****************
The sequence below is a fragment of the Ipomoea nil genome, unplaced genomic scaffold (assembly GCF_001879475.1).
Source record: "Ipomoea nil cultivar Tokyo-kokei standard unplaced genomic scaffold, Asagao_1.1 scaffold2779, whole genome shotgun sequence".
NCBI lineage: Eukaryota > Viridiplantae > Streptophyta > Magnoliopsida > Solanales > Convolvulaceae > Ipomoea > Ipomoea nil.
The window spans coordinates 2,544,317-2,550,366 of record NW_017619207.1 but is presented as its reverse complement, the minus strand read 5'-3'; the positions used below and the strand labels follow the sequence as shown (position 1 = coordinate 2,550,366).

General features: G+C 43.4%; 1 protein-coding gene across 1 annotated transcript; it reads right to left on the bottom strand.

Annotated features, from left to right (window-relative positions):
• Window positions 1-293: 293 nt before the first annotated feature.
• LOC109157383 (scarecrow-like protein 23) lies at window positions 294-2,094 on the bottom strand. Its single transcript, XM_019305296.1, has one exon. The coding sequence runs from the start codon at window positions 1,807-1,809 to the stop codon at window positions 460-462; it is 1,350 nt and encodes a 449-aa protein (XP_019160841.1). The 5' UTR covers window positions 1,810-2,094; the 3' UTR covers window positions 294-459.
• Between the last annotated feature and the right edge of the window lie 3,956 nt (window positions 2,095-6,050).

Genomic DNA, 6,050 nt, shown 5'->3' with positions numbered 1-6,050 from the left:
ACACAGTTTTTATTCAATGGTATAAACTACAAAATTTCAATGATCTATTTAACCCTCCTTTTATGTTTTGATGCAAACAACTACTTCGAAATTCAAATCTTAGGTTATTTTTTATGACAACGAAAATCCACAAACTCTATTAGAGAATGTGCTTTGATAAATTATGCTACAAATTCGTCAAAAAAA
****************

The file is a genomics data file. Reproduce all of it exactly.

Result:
The sequence below is a fragment of the Ipomoea nil genome, unplaced genomic scaffold (assembly GCF_001879475.1).
Source record: "Ipomoea nil cultivar Tokyo-kokei standard unplaced genomic scaffold, Asagao_1.1 scaffold2779, whole genome shotgun sequence".
NCBI lineage: Eukaryota > Viridiplantae > Streptophyta > Magnoliopsida > Solanales > Convolvulaceae > Ipomoea > Ipomoea nil.
The window spans coordinates 2,544,317-2,550,366 of record NW_017619207.1 but is presented as its reverse complement, the minus strand read 5'-3'; the positions used below and the strand labels follow the sequence as shown (position 1 = coordinate 2,550,366).

General features: G+C 43.4%; 1 protein-coding gene across 1 annotated transcript; it reads right to left on the bottom strand.

Annotated features, from left to right (window-relative positions):
• Window positions 1-293: 293 nt before the first annotated feature.
• LOC109157383 (scarecrow-like protein 23) lies at window positions 294-2,094 on the bottom strand. Its single transcript, XM_019305296.1, has one exon. The coding sequence runs from the start codon at window positions 1,807-1,809 to the stop codon at window positions 460-462; it is 1,350 nt and encodes a 449-aa protein (XP_019160841.1). The 5' UTR covers window positions 1,810-2,094; the 3' UTR covers window positions 294-459.
• Between the last annotated feature and the right edge of the window lie 3,956 nt (window positions 2,095-6,050).

Genomic DNA, 6,050 nt, shown 5'->3' with positions numbered 1-6,050 from the left:
ACACAGTTTTTATTCAATGGTATAAACTACAAAATTTCAATGATCTATTTAACCCTCCTTTTATGTTTTGATGCAAACAACTACTTCGAAATTCAAATCTTAGGTTATTTTTTATGACAACGAAAATCCACAAACTCTATTAGAGAATGTGCTTTGATAAATTATGCTACAAATTCGTCAAAAAAA